• Qualified rights: The constitution provides for a number of rights that subjects may enjoy only where the law does not provide otherwise. These included the right to:
    • Freedom of movement (Article 22).
    • Not have ones house searched or entered (Article 25).
    • Privacy of correspondance (Article 26).
    • Private property (Article 27).
    • Freedom of speech, assembly and association (Article 29).
  • Less conditional rights
    • Right to "be appointed to civil or military or any other public offices equally" (Article 19).
    • 'Procedural' due process (Article 23).
    • Right to trial before a judge (Article 24).
    • Freedom of religion (Guaranteed by Article 28 "within limits not prejudicial to peace and order, and not antagonistic to their duties as subjects").
    • Right to petition government (Article 30).

Organs of government

Under the constitution the Emperor of Japan had the right to exercise executive authority and to appoint and dismiss all civil officers. Legislative authority was shared with the Diet and both the emperor and the Diet have to agree in order for a measure to become law. However the emperor could conclude treaties and declare war without the Diet's consent. Also, although the Diet had a veto over the budget, if the emperor and the legislature could not agree on a budget then the previous year's budget would continue in force. The constitution provided for a cabinet consisting of Ministers of State who answered to the emperor rather than the Diet. Under its terms the role of ministers was merely to advise the emperor, but in practice they were granted considerable political power. The constitution granted the state broad authority to establish a judicial system by law. Despite the powerful position given to the emperor by the constitution, in practice the Genro, an inner circle of advisors to the emperor not mentioned in the constitution, wielded considerable influence.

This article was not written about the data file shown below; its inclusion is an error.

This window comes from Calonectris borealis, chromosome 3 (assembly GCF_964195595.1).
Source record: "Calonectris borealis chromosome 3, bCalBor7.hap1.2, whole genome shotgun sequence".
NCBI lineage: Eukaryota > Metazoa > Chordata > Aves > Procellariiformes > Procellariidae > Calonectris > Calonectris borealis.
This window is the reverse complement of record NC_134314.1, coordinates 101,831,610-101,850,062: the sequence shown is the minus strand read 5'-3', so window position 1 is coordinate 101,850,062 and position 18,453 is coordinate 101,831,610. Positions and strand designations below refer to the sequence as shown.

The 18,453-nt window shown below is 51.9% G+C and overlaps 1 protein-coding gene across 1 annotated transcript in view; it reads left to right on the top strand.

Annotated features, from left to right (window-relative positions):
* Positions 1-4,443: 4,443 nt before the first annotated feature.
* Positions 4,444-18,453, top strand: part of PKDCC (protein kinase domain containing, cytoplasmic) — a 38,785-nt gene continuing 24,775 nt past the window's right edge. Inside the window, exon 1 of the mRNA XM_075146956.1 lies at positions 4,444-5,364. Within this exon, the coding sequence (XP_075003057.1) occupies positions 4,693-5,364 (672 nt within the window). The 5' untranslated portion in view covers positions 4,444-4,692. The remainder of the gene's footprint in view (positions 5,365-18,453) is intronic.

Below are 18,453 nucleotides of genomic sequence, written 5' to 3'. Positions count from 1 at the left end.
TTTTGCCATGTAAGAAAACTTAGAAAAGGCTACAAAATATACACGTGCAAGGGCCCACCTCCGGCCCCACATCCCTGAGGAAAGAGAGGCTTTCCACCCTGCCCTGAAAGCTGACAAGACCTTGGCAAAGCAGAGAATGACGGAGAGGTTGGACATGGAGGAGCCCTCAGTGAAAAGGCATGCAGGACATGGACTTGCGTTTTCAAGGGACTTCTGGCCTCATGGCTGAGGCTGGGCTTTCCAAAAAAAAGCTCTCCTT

Amendments to the constitution were provided for by Article 73. This stipulated that to become law a proposed amendment had first to be submitted to the Diet by the emperor, by means of an imperial order or rescript. To be approved by the Diet an amendment had to be adopted in both chambers by a two-thirds majority of the total number of members of each (rather than merely two-thirds of the total number of votes cast). Once it had been approved by the Diet an amendment was finally promulgated into law by the emperor, who had an absolute right of veto. No amendment to the constitution was permitted during the time of a regency. Despite these provisions no amendments were made to the imperial constitution from the time it was adopted until its demise in 1947. When the Meiji Constitution was replaced, in order to ensure legal continuity, its successor was adopted in the form of a constitutional amendment, in full compliance with the terms of Article 73.